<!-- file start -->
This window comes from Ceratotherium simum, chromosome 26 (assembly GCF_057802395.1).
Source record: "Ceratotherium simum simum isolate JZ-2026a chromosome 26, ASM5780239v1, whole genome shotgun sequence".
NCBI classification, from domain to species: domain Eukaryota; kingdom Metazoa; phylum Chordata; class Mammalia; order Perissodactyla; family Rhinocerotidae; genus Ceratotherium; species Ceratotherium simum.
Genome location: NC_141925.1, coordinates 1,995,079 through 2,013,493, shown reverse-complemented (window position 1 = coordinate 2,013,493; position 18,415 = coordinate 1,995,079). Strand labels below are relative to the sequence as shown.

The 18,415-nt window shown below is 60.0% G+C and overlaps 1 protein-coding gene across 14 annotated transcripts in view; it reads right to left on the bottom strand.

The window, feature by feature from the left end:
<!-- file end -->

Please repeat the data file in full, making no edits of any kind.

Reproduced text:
This window comes from Ceratotherium simum, chromosome 26 (assembly GCF_057802395.1).
Source record: "Ceratotherium simum simum isolate JZ-2026a chromosome 26, ASM5780239v1, whole genome shotgun sequence".
NCBI classification, from domain to species: domain Eukaryota; kingdom Metazoa; phylum Chordata; class Mammalia; order Perissodactyla; family Rhinocerotidae; genus Ceratotherium; species Ceratotherium simum.
Genome location: NC_141925.1, coordinates 1,995,079 through 2,013,493, shown reverse-complemented (window position 1 = coordinate 2,013,493; position 18,415 = coordinate 1,995,079). Strand labels below are relative to the sequence as shown.

The 18,415-nt window shown below is 60.0% G+C and overlaps 1 protein-coding gene across 14 annotated transcripts in view; it reads right to left on the bottom strand.

The window, feature by feature from the left end: